We reject the pretensions of nationalism to usurp our highest loyalties….

We reject nationalism’s tendency to homogenize and narrow the church to a single ethnos….

We reject the xenophobia and racism of many forms of ethno-nationalism, explicit and implicit, as grave sins against God the Creator….

We reject nationalism’s claim that the stranger, refugee, and migrant are enemies of the people….

We reject the nationalist’s inclination to despair when unable to monopolize power and dominate opponents.

You can read the full letter and see all the signatories here.


Sister Jean is Turning 100!

via Loyola University Chicago:

Sister Jean Dolores Schmidt has lived an incredible life as a Catholic sister, educator, and college basketball icon. In advance of her 100th birthday, she reflects on all of this and more in a conversation with Loyola’s president, Dr. Jo Ann Rooney:

via Andy Katz:


Pope Francis on the Amazon Synod and Laudato Si

via La Stampa:

Let’s ideally cross the ocean and think of South America. Why did you convene a Synod on the Amazon in the Vatican in October?

“It is the “child” of the “Laudato si”. Those who have not read it will never understand the Synod on the Amazon. Laudato si’ is not a green encyclical, it is a social encyclical, which is based on a “green” reality, the custody of Creation”.

Is there any significant episode for you?

“A few months ago, seven fishermen told me: ‘In recent months we have collected 6 tons of plastic’. The other day I read about a huge glacier in Iceland that has almost completely melted: they built a memorial for it. With the Siberia’s wildfires, some glaciers in Greenland melted. The people from a country on the Pacific are moving away because in 20 years the island on which they live will no longer be there. But the fact that has shocked me the most is yet another”.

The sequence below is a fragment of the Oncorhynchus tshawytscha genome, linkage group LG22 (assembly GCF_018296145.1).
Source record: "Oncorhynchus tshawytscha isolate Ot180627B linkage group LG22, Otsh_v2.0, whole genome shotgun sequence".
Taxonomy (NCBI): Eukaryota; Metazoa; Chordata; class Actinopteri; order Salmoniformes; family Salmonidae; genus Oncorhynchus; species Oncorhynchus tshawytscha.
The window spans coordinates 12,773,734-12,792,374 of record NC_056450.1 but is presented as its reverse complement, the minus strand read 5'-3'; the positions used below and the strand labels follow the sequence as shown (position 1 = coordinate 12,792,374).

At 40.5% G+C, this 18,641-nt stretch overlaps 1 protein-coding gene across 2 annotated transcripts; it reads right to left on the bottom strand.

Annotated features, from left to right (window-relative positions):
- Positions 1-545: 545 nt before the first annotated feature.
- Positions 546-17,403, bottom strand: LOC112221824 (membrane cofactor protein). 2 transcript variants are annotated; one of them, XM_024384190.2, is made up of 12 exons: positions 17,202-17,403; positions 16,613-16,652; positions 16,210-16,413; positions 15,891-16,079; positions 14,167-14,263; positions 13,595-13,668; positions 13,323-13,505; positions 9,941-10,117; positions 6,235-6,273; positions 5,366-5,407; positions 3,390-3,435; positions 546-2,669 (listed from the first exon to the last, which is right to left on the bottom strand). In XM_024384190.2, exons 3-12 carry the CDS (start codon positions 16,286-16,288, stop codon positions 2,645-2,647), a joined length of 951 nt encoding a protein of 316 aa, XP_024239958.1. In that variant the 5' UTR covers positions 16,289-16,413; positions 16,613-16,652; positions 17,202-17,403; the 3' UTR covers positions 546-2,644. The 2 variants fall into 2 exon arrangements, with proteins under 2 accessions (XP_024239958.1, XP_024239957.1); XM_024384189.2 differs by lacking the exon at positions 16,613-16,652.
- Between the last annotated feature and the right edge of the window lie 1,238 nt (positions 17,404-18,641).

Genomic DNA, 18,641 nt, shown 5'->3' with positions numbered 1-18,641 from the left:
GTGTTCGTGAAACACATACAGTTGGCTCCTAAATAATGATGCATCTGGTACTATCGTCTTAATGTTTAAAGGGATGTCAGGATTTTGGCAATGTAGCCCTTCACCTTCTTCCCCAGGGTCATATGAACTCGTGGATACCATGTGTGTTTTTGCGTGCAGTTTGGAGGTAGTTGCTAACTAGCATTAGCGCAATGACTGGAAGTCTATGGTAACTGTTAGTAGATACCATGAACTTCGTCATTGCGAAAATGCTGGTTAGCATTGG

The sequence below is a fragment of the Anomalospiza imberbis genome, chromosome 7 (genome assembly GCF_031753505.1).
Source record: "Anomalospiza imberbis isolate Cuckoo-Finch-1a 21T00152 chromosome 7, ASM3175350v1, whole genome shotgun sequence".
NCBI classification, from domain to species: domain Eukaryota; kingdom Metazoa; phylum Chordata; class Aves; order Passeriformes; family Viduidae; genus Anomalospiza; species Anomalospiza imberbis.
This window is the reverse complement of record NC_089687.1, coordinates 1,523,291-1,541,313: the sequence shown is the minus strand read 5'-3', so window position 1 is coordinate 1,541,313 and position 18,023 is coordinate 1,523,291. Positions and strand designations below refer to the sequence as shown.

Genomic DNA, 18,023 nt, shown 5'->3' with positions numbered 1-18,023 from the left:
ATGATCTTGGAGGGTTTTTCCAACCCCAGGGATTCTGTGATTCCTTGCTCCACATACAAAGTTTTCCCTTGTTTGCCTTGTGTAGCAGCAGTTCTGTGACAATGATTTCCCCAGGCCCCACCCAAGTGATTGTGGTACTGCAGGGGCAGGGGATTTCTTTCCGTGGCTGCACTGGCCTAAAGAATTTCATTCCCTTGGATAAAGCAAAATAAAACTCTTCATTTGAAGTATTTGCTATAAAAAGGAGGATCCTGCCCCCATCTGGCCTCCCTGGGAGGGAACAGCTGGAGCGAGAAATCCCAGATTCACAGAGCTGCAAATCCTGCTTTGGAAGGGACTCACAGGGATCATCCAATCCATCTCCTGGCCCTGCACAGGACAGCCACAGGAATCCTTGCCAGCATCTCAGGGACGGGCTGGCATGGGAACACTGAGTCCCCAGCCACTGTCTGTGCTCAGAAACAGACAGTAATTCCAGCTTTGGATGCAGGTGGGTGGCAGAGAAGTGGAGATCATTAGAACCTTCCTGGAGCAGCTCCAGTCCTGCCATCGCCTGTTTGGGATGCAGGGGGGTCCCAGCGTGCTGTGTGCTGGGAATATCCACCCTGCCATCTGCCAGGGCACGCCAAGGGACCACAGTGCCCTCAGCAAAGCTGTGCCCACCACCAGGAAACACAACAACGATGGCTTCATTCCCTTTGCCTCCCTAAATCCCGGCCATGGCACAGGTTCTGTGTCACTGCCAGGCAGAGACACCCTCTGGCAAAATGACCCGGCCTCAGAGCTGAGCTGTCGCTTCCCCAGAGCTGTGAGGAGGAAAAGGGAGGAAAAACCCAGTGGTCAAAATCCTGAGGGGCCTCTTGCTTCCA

Which one?

“The Overshoot Day: On July 29th, we used up all the regenerative resources of 2019. From July 30 we started to consume more resources than the planet can regenerate in a year. It’s very serious. It’s a global emergency. Ours will be an urgent Synod. But beware: a Synod is not a meeting of scientists or politicians. It is not a parliament: it is something else. It was convened by the Church and will have an evangelizing mission and dimension. It will be a work of communion guided by the Holy Spirit”.

But why focus on the Amazon?

“It is a representative and decisive place. Together with the oceans it contributes decisively to the survival of the planet. Much of the oxygen we breathe comes from there. That’s why deforestation means killing humanity. And then the Amazon involves nine states, so it doesn’t concern a single nation. And I’m thinking of the richness of the Amazonian plant and animal biodiversity: it’s wonderful”….

Your Holiness, what do you fear most for our planet?

“The disappearance of biodiversity. New lethal diseases. A drift and devastation of nature that can lead to the death of humanity”.

Do you see some new awareness on the environment and climate change issue?

“Yes, especially in the movements of young ecologists, such as the one led by Greta Thunberg, “Fridays for future”. I saw a sign from them that struck me: ‘We are the future!’”.

Can our daily conduct – separating waste collection, not wasting water at home – have an impact or is it insufficient to counter this phenomenon?

“It does have an impact, because it is a matter of concrete actions. And then, above all, it creates and spreads the culture of not dirtying creation”.